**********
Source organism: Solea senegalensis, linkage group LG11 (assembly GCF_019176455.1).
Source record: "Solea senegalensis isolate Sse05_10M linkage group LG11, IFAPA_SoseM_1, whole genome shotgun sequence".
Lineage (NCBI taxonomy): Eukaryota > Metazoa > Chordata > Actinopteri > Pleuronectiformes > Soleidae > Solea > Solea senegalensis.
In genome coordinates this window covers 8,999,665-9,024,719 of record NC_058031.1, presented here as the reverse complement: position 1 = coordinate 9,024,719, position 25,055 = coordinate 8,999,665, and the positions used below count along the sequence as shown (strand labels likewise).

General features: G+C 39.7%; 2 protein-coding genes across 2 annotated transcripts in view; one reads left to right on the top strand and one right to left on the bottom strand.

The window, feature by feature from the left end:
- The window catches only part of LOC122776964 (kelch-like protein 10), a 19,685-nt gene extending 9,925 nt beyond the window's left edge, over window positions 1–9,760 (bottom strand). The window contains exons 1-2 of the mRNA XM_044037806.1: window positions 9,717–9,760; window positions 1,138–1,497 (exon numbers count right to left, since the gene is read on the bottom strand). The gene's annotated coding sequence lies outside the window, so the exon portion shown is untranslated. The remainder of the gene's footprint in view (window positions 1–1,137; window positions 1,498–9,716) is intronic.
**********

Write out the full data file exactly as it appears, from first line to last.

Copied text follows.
Source organism: Solea senegalensis, linkage group LG11 (assembly GCF_019176455.1).
Source record: "Solea senegalensis isolate Sse05_10M linkage group LG11, IFAPA_SoseM_1, whole genome shotgun sequence".
Lineage (NCBI taxonomy): Eukaryota > Metazoa > Chordata > Actinopteri > Pleuronectiformes > Soleidae > Solea > Solea senegalensis.
In genome coordinates this window covers 8,999,665-9,024,719 of record NC_058031.1, presented here as the reverse complement: position 1 = coordinate 9,024,719, position 25,055 = coordinate 8,999,665, and the positions used below count along the sequence as shown (strand labels likewise).

General features: G+C 39.7%; 2 protein-coding genes across 2 annotated transcripts in view; one reads left to right on the top strand and one right to left on the bottom strand.

The window, feature by feature from the left end:
- The window catches only part of LOC122776964 (kelch-like protein 10), a 19,685-nt gene extending 9,925 nt beyond the window's left edge, over window positions 1–9,760 (bottom strand). The window contains exons 1-2 of the mRNA XM_044037806.1: window positions 9,717–9,760; window positions 1,138–1,497 (exon numbers count right to left, since the gene is read on the bottom strand). The gene's annotated coding sequence lies outside the window, so the exon portion shown is untranslated. The remainder of the gene's footprint in view (window positions 1–1,137; window positions 1,498–9,716) is intronic.